Haasch: Internet toxicity should not be a given

After several stars shut down their social media accounts, we should not accept internet toxicity as the status quo.

Palmer Haasch

Last week, “Stranger Things” actress Millie Bobby Brown became the latest name in a string of pop culture figures who left social media after sustaining harassment. This was preceded most recently by actress Kelly Marie Tran, who left Instagram after receiving hateful comments following her role in “The Last Jedi.” Brown deleted her personal Twitter account following the explosion of a meme that depicted her as homophobic. The memes took Brown’s photos and reworked them to look like Snapchats, in which it appeared that she used slurs or expressed a murderous desire to kill queer people. The meme was supposed to be ironic, and was largely perpetuated by queer individuals. Ultimately, it was harmful to both Brown and her social image, resulting in her self-removal from Twitter.

The incident was covered from a variety of angles, but a cursory glance over news stories of the event on Twitter reveals a uniting factor: commenters repeatedly iterated variations of “the internet is just like this, what did she expect?”

I take the most issue with the first comment. Saying that internet spaces are awful in response to incidents of harassment abdicates blame from those who perpetuate harmful content. “What did she expect?” absolves blame from the individual and sounds an awful lot like victim-blaming rhetoric. I can get on board with the sentiment that, at a base level, social media and the internet can be an awful space to be in. However, we have to be careful with our language. Blaming a vague entity as opposed to the individuals that populate it ultimately shifts blame away from netizens that harass others. Blaming the internet and the victim for existing on the internet doesn’t get us anywhere. All it does is shift blame away from those who deserve it.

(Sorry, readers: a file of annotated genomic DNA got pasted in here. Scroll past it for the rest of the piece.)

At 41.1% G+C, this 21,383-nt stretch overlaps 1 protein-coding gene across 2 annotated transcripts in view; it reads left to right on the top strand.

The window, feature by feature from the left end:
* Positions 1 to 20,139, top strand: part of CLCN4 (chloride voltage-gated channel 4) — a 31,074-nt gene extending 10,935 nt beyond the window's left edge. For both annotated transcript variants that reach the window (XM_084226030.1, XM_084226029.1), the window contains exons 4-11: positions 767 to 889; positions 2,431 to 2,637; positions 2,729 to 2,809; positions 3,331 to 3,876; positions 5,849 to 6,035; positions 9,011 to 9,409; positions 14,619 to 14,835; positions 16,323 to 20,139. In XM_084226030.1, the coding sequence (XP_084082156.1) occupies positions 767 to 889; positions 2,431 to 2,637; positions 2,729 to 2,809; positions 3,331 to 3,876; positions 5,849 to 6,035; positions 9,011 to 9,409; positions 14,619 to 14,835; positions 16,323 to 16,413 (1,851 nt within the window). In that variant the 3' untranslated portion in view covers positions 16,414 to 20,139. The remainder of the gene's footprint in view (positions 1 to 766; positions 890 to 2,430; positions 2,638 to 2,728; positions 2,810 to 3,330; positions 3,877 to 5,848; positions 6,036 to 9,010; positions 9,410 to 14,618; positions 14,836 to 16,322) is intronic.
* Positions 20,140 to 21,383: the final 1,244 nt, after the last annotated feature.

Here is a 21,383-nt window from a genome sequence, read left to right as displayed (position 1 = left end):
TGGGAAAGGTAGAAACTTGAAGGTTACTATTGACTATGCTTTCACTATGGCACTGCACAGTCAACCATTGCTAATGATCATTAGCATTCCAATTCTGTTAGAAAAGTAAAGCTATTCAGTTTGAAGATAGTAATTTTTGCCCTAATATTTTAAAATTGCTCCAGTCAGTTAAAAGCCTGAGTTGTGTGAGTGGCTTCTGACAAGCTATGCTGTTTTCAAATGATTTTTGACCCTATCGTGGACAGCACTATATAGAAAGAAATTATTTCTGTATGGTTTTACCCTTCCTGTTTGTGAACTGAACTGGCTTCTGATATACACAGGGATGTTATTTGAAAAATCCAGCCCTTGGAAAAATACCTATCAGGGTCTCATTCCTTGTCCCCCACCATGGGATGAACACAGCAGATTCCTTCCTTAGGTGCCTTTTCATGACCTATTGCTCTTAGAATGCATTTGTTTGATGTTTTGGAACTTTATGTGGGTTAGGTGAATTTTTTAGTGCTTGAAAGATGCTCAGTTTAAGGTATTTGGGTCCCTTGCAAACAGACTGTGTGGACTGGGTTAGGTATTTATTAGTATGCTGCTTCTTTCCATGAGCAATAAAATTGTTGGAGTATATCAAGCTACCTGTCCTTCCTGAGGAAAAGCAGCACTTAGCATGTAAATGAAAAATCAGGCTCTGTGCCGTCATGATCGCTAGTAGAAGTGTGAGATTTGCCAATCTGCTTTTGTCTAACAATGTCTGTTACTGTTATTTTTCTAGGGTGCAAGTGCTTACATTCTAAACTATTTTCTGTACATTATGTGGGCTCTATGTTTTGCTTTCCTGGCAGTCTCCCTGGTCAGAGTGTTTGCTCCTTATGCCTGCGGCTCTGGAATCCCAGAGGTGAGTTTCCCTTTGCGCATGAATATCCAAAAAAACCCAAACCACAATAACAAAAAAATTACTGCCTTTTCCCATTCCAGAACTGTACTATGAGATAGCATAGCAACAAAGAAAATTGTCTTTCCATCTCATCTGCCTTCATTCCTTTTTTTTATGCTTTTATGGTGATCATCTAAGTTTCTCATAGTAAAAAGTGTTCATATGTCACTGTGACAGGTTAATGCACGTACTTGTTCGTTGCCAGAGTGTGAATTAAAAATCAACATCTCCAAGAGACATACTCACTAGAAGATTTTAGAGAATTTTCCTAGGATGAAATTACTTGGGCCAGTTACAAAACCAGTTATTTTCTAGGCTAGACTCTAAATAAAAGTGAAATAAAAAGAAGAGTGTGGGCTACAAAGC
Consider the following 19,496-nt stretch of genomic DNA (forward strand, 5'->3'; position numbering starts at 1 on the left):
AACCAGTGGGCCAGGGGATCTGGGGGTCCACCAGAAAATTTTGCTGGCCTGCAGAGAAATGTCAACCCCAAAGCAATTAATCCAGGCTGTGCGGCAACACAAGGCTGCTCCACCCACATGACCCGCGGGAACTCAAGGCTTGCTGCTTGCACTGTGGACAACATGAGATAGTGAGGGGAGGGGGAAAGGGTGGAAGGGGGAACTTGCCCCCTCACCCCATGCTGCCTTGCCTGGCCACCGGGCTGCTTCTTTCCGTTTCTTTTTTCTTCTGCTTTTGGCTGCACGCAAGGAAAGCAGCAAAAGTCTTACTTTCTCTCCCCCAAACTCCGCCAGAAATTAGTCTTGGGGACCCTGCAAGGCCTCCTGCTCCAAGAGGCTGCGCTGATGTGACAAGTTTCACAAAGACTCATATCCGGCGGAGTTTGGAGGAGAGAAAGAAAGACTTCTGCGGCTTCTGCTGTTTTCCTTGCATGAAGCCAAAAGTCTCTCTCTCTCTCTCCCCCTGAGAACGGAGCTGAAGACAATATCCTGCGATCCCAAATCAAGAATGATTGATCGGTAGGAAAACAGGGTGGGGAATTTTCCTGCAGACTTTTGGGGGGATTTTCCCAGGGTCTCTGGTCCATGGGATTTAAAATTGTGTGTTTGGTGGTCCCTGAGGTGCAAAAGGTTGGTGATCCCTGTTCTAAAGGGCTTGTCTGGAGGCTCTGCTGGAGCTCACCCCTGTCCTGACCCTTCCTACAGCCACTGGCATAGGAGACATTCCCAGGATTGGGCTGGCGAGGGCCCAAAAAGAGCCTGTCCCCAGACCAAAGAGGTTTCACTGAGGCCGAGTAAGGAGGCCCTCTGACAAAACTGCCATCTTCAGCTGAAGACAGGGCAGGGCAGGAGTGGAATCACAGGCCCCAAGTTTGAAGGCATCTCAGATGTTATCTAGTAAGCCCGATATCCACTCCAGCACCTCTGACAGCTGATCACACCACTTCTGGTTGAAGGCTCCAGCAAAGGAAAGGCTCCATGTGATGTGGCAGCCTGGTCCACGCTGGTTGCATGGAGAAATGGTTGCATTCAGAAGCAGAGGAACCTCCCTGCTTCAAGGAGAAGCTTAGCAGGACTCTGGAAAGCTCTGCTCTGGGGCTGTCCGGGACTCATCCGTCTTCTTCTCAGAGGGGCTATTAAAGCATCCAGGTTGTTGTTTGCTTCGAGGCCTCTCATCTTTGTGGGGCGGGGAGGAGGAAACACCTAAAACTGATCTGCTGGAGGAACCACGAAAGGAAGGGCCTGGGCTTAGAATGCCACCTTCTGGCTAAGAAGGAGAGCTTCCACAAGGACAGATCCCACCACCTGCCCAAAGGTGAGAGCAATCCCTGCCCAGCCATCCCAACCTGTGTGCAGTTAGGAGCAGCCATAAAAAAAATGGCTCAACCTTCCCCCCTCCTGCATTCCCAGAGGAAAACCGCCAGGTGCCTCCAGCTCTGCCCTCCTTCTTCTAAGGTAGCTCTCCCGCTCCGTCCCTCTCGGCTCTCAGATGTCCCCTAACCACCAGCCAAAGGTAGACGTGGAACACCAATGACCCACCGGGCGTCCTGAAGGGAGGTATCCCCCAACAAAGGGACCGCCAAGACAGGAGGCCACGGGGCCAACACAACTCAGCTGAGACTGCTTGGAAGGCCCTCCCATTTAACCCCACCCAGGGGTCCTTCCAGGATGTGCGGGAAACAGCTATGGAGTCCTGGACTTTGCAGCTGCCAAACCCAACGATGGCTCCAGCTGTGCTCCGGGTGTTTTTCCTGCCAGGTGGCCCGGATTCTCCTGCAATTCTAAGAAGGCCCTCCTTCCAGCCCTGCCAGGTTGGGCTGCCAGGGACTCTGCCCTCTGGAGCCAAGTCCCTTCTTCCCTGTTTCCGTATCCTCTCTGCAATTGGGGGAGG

Furthermore, I don’t believe the internet or social media as a whole are inherently toxic. I do, however, believe they allow for the dissemination of harmful content. I also believe this isn’t something we have to take at face value. The internet can be an awful place, but we shouldn’t accept this and move on. If we continue to substantiate statements that assert the internet is simply an awful place, it reinforces the immutability of internet toxicity. 

The reality is that we can take active steps to call out internet harassment and actively work to make the internet a better place. One example of this followed Tran’s departure from Instagram; after she left, there was an outpouring of support from fans on Twitter who posted fan art of Tran and her “The Last Jedi” character, Rose Tico, using the hashtag #fanartforRose. The tag was filled with an outpouring of support. The project was an attempt to counteract the hateful comments Tran received for her role at the hands of a vocal minority of Star Wars fans. In a similar fashion, fans tweeted supportive messages to Brown’s anti-bullying Twitter account following last week’s incident.

While the internet can be an awful place, it isn’t something that we have to accept and it certainly doesn’t excuse harassment. As netizens, we have a responsibility to make the internet a better place. Stranger things have been accomplished in the past.